1: Focus on one particular social media outlet.

The pro's to this concept are simplicity and quality. It simplifies matters when you can say, our preferred method of social media is (insert name here). If you want to stay up to date on our happenings check here. Simple! You only have one social media site to update and keep current.

The other pro is quality. If you only have to focus on the one outlet you can become VERY proficient at the use of that outlet. You will understand it better and know what it takes to make a good post. You will better understand how that platform operates and how to use that platform to reach students.

2: Have a presence on multiple social media outlets.
This is the option we use. We have a presence on the big three (Facebook, Twitter, and Instagram). While I am very familiar with all three, I would not say I'm an expert on any given one. Quite often as well my posts don't have the reach or affect that I would like. The pros, however, are you can reach a broader base of students and it leaves no excuses.

On this trip we are taking 5 students. Just out of these five there are all three social media outlets. Two prefer Facebook, in fact one just got a Facebook account last month. Two prefer Instagram and one prefers Twitter. By being on all three I can reach students no matter what outlet they takes a balance, you have to devote equal time to all outlets but your reach is broadened.

It also leaves no excuses, students can't say well I didn't know about 'A' because I'm not on Facebook. If you can reach them where they are they cannot say you didn't try.

Want some social media tips for youth ministry?
1: Make your informational posts short. Think Tweet size, students are used to reading and retaining 140 characters or less.
2: Have separate accounts for parents and students. You can keep parents in the know easier if you reach them where they are, typically one outlet back from the students.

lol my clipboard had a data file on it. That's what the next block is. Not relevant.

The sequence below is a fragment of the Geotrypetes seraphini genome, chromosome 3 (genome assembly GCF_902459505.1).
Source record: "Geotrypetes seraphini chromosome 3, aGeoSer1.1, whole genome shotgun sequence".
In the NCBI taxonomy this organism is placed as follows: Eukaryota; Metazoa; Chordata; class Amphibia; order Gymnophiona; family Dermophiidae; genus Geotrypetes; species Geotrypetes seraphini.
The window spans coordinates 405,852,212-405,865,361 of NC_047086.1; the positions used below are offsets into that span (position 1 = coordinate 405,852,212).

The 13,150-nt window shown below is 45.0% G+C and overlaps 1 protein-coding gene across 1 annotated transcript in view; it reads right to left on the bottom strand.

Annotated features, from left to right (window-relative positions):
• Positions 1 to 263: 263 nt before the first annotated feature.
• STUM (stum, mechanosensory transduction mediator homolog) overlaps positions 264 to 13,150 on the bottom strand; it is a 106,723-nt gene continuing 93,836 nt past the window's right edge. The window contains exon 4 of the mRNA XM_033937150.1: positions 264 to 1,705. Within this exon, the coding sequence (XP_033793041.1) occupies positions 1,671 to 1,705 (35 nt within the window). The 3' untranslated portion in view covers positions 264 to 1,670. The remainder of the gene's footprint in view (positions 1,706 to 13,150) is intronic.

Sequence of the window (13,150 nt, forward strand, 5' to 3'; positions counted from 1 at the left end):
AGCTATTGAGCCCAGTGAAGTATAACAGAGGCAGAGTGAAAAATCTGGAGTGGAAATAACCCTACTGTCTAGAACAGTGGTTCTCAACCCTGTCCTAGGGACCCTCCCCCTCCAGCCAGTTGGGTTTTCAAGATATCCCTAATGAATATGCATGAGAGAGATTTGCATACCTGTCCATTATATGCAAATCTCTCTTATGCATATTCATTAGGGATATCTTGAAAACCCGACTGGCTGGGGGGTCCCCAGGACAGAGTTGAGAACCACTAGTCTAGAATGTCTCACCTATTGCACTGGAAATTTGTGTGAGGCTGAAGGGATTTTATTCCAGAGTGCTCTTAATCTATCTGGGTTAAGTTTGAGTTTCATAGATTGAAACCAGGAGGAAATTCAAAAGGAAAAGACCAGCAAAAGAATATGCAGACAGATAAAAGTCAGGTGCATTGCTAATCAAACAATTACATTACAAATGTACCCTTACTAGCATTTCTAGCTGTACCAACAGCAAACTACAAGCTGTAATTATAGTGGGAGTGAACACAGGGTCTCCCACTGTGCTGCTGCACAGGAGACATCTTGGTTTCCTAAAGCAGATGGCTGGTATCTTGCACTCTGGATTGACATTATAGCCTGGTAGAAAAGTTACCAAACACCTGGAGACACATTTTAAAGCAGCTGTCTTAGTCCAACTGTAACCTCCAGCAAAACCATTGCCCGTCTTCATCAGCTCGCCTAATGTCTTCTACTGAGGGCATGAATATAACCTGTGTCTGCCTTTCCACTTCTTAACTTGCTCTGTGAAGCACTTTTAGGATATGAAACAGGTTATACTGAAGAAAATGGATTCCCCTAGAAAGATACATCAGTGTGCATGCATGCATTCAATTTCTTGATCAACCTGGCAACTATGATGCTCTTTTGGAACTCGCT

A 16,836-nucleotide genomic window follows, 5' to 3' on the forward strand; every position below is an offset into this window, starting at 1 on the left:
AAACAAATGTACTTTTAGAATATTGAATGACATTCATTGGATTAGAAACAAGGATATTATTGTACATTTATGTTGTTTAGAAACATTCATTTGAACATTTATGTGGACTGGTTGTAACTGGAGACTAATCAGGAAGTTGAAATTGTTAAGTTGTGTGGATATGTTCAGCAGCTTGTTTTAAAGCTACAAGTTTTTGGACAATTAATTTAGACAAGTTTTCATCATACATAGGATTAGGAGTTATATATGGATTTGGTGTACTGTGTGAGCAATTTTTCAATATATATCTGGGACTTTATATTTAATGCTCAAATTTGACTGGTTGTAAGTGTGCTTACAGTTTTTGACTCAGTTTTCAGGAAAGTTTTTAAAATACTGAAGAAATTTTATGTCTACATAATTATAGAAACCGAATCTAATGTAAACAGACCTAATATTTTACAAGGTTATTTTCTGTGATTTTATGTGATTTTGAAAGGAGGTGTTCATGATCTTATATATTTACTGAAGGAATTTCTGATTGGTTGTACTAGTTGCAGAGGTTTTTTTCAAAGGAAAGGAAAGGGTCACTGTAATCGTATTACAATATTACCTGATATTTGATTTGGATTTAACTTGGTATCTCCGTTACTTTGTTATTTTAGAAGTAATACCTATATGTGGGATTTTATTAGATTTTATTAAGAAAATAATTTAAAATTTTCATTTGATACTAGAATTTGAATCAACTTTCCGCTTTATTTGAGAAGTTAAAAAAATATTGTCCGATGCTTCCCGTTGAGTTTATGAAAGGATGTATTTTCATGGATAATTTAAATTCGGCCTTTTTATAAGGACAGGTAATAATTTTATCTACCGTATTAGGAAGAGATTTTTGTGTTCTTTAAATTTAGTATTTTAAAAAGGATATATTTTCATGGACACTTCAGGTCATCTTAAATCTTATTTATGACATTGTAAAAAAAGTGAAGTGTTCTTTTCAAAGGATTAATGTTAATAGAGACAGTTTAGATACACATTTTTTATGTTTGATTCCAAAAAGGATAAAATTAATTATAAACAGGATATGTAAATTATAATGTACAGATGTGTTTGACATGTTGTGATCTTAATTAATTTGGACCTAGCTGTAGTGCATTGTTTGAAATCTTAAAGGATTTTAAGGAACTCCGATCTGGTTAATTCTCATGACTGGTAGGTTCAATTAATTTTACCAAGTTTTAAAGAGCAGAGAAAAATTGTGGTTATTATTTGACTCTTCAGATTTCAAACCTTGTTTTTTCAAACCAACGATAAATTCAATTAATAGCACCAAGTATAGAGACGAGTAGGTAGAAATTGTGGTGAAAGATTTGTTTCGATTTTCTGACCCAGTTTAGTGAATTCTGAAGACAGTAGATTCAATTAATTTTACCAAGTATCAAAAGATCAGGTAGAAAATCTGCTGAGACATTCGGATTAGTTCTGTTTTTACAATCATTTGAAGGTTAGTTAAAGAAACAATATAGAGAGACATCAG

3: Monitor your students social media but do not confront them online. Did they post something they shouldn't have? Confront them privately about it, don't have it out in the comments section. Think of it as a privilege that they are allowing you in to that aspect of their life.
4: Use pictures! Want to get a teens attention, studies show teens pay more attention to posts when there is an attached picture or video.
5: Promote promote promote. They have to know you have a page or they won't follow you.

Until next time!

Just Keep Swimming!

Tuesday, December 24, 2013

Volunteer Impact

I love football! I really do. When I was in high school I hated football. I was in the marching band and to me the football game was just the pre and post show to the bands half time performance. I viewed it as a bunch of dumb jocks pounding away on each other. As I've gotten older though I've come to appreciate how tactical football is. How you run certain plays in certain situations and expect certain results. How a time out called in a critical spot can affect the outcome of a game. I love it.

Upon marrying my wife I was informed politely that I would now be a Cincinnati Bengal fan. My wife is originally from Cincy and she loves her Bengals! I would have to say that the Bengals are my team. I am a fan of football in general though. My wife won't watch any other team, but on a Sunday you will find me watching whatever football game is on. One team that impresses me is the Green Bay Packers. I was thinking about youth ministry and something popped into my head that was really interesting, volunteers and how football applies to them.

Let's take a look at two highly different teams that I know the basics about. First off, the Packers.